The boat ride itself was really fun. When we first set off from shore, the crew raised an American flag alongside the Israeli flag and played the national anthem, which was kind of cool. The crew also let us sing some songs and have a devotional time out on the water. After that one of the crew members gave us a fishing demonstration with the same type of net that would have been used in the first century. We didn’t catch anything (and we tried both sides), but it was still cool to see how these nets worked.


Back on shore, we went inside a small museum dedicated to the so-called “Jesus Boat.” It is the remains of a 2000 year old boat which was miraculously well preserved. It dates back to ca. 50BC, and was most likely still in use up until the Romans marched through Israel in the late AD 60s. It is speculated that this boat may have belonged to one or more of the disciples, like Peter or James. We know that very few fishermen could actually afford their own boats, much less one as large and as top-quality as this one. We do know, however, that Peter was living in the more up-scale town of Capernaum. We also know that James and John were the sons of Zebedee, who was a wealthy enough fisherman to have hired hands working for him. It’s possible that this 2000 year old boat could have either belonged to one of those families, or it could have at least been a boat in which Jesus road or from which he preached.


The Sea of Galilee may not be that large, but what it lacks in size it more than makes up for in beauty. The way the water and the surrounding mountains come together is an inspiring sight to behold. I can see why Jesus liked this area so much.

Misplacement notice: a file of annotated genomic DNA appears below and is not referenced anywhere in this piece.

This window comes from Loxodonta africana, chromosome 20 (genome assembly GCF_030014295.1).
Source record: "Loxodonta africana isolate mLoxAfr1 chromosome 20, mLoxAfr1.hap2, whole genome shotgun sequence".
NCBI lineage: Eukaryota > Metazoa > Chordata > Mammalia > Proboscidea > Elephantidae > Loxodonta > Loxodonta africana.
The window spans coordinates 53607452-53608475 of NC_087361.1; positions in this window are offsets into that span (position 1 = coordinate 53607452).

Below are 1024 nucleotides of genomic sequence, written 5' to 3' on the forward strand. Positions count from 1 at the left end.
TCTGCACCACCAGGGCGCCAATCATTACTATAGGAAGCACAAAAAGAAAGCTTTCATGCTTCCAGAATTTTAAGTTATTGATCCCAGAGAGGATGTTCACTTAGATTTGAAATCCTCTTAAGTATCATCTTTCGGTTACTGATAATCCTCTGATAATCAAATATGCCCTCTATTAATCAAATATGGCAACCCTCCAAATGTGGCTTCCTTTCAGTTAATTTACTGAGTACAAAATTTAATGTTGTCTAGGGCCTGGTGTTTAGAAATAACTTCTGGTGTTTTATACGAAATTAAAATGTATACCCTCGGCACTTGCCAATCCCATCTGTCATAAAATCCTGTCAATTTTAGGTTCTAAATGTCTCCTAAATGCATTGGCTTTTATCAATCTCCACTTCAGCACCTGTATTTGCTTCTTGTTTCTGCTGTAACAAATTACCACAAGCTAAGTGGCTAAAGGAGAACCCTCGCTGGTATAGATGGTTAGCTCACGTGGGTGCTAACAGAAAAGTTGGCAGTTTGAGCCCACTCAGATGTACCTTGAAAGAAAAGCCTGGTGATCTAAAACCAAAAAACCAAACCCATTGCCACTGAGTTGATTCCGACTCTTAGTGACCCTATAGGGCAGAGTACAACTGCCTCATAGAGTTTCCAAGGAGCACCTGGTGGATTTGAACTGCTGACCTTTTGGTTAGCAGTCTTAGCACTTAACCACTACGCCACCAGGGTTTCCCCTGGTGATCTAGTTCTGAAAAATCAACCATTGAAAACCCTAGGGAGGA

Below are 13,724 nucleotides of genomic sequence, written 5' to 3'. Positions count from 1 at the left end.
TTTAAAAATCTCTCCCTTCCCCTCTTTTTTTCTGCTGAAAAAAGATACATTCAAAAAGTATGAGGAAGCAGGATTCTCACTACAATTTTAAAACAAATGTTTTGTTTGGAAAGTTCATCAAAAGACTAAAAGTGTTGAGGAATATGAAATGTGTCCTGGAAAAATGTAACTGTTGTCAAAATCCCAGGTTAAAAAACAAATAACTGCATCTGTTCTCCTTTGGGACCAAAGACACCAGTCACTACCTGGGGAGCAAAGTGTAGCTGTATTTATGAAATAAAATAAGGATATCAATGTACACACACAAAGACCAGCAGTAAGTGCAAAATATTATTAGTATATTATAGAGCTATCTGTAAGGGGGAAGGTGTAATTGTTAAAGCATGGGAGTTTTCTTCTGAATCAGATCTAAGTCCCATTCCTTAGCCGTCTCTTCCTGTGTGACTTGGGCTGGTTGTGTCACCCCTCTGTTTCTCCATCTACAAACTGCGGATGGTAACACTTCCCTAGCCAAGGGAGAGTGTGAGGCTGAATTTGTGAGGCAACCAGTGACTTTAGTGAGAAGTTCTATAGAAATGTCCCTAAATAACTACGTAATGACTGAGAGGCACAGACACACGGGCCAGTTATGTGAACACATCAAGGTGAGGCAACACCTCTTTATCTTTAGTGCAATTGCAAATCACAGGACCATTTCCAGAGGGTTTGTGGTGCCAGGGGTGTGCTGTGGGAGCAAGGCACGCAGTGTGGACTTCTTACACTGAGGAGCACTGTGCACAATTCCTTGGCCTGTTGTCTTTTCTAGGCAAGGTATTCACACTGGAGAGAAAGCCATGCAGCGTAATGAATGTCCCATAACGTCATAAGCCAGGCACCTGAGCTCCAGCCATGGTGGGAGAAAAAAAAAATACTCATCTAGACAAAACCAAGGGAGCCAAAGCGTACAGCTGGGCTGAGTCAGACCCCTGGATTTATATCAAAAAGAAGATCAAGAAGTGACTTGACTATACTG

Capernaum:

There are really two main features among the ruins of Capernaum: Peter’s house and the Synagogue. Capernaum is one of those three towns which is no longer functioning as a town and stands in ruins as Jesus prophesied. We do know that it was in use for a few hundred years after the time of Jesus because of the synagogue which was built in the early 4th Century AD. This synagogue was actually built directly on top of the synagogue in which Jesus would have preached in the town on several occasions.


The most famous feature of Capernaum by far is the house of Peter, in which Jesus healed Peter’s mother-in-law. This is one of the few exact spots in Galilee of which we are completely sure that Jesus was there. We know this because after only a couple generations a shrine was set up in that exact location. Peter’s house, right off the Sea of Galilee, was well known to all the disciples and many of the early Christians, so not enough time had passed for the exact location to be forgotten.


Today, there is a Catholic church constructed virtually hovering above the foundations of the house. Thankfully, we can look below the church building and see the whole foundation of the house. Ironically, the Catholic church holds Peter to be the first “Pope,” yet the very fact that he had a mother-in-law disqualified him from actually being a priest, much less the Pope.


Mt. Tiberias:

This mountain is the only lookout point (at least the only one accessible in the Israeli side) from which the entirety of the Sea of Galilee can be seen. Interestingly, the forest on the top of the mountain through which we hiked is called the “Switzerland Forest” because the majority of the funds to put in the trail and the lookout were provided by Jews who emigrated from Switzerland.


The view from the top is spectacular to say the least. By the time we got to the lookout point, the water was beginning to turn all shades of deep blues and purples. The sky around us was mellowing softly, and the breeze was blowing through the trees. It was fitting that our guide, Yosi, played a song for us on his flute that was inspired by the beauty of this region.